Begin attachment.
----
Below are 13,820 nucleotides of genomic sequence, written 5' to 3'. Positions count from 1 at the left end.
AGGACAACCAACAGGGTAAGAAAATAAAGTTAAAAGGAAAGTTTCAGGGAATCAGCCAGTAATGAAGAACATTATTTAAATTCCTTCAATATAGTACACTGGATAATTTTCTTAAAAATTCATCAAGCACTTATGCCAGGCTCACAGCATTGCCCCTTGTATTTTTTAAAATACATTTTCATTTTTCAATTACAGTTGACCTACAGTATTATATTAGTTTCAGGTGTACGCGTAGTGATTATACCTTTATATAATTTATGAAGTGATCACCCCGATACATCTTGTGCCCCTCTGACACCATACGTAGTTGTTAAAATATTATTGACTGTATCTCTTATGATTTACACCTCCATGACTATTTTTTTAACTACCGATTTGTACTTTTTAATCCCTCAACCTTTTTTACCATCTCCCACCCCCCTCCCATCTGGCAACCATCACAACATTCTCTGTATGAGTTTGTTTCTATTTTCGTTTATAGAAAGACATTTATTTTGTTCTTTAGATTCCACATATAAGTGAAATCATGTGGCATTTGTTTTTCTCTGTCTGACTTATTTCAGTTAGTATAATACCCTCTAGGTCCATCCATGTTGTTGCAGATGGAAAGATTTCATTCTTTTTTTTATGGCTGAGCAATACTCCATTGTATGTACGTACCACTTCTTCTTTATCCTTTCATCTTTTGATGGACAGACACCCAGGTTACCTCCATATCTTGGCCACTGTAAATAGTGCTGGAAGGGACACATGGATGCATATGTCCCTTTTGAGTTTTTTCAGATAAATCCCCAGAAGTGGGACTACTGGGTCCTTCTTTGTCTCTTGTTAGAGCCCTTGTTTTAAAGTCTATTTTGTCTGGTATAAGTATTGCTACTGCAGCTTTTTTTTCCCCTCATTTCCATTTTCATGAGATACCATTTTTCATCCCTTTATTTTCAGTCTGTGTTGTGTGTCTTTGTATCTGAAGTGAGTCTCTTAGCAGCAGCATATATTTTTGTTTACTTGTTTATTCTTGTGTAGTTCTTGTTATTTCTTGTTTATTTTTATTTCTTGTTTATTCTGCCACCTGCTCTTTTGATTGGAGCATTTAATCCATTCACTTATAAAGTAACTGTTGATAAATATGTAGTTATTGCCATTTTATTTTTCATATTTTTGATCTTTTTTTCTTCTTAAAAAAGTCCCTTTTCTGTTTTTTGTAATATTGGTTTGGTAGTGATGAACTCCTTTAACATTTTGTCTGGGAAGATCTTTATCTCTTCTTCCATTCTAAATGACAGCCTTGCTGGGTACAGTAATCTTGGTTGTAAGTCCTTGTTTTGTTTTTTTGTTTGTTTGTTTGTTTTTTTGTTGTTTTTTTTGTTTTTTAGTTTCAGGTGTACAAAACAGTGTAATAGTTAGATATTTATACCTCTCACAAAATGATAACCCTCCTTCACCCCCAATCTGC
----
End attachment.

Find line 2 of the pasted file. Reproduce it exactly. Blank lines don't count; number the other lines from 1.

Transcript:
AGGACAACCAACAGGGTAAGAAAATAAAGTTAAAAGGAAAGTTTCAGGGAATCAGCCAGTAATGAAGAACATTATTTAAATTCCTTCAATATAGTACACTGGATAATTTTCTTAAAAATTCATCAAGCACTTATGCCAGGCTCACAGCATTGCCCCTTGTATTTTTTAAAATACATTTTCATTTTTCAATTACAGTTGACCTACAGTATTATATTAGTTTCAGGTGTACGCGTAGTGATTATACCTTTATATAATTTATGAAGTGATCACCCCGATACATCTTGTGCCCCTCTGACACCATACGTAGTTGTTAAAATATTATTGACTGTATCTCTTATGATTTACACCTCCATGACTATTTTTTTAACTACCGATTTGTACTTTTTAATCCCTCAACCTTTTTTACCATCTCCCACCCCCCTCCCATCTGGCAACCATCACAACATTCTCTGTATGAGTTTGTTTCTATTTTCGTTTATAGAAAGACATTTATTTTGTTCTTTAGATTCCACATATAAGTGAAATCATGTGGCATTTGTTTTTCTCTGTCTGACTTATTTCAGTTAGTATAATACCCTCTAGGTCCATCCATGTTGTTGCAGATGGAAAGATTTCATTCTTTTTTTTATGGCTGAGCAATACTCCATTGTATGTACGTACCACTTCTTCTTTATCCTTTCATCTTTTGATGGACAGACACCCAGGTTACCTCCATATCTTGGCCACTGTAAATAGTGCTGGAAGGGACACATGGATGCATATGTCCCTTTTGAGTTTTTTCAGATAAATCCCCAGAAGTGGGACTACTGGGTCCTTCTTTGTCTCTTGTTAGAGCCCTTGTTTTAAAGTCTATTTTGTCTGGTATAAGTATTGCTACTGCAGCTTTTTTTTCCCCTCATTTCCATTTTCATGAGATACCATTTTTCATCCCTTTATTTTCAGTCTGTGTTGTGTGTCTTTGTATCTGAAGTGAGTCTCTTAGCAGCAGCATATATTTTTGTTTACTTGTTTATTCTTGTGTAGTTCTTGTTATTTCTTGTTTATTTTTATTTCTTGTTTATTCTGCCACCTGCTCTTTTGATTGGAGCATTTAATCCATTCACTTATAAAGTAACTGTTGATAAATATGTAGTTATTGCCATTTTATTTTTCATATTTTTGATCTTTTTTTCTTCTTAAAAAAGTCCCTTTTCTGTTTTTTGTAATATTGGTTTGGTAGTGATGAACTCCTTTAACATTTTGTCTGGGAAGATCTTTATCTCTTCTTCCATTCTAAATGACAGCCTTGCTGGGTACAGTAATCTTGGTTGTAAGTCCTTGTTTTGTTTTTTTGTTTGTTTGTTTGTTTTTTTGTTGTTTTTTTTGTTTTTTAGTTTCAGGTGTACAAAACAGTGTAATAGTTAGATATTTATACCTCTCACAAAATGATAACCCTCCTTCACCCCCAATCTGC